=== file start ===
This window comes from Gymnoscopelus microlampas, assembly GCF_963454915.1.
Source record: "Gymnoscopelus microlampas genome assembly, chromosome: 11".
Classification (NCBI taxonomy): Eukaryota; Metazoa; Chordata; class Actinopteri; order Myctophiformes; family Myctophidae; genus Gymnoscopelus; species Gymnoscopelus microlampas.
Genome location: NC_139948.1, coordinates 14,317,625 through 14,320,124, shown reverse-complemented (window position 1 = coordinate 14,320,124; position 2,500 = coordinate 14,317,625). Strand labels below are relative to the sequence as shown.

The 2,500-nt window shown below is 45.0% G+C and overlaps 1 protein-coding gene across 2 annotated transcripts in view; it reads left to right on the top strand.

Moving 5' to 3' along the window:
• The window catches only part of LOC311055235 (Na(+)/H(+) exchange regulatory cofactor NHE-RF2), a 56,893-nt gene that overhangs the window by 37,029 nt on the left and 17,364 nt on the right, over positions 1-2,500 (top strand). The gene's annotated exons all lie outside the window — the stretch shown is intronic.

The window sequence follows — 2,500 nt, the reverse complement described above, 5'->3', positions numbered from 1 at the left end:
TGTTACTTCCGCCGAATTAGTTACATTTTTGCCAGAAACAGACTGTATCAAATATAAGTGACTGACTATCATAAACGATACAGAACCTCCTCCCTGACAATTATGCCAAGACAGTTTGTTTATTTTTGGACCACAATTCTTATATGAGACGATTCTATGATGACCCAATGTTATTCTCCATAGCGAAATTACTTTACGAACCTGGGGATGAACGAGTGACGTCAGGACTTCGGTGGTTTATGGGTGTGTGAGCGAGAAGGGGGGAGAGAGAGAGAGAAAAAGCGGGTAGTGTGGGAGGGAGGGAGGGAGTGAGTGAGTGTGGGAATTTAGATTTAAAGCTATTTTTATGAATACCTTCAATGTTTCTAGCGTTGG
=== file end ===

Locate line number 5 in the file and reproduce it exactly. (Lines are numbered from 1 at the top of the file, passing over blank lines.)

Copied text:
The 2,500-nt window shown below is 45.0% G+C and overlaps 1 protein-coding gene across 2 annotated transcripts in view; it reads left to right on the top strand.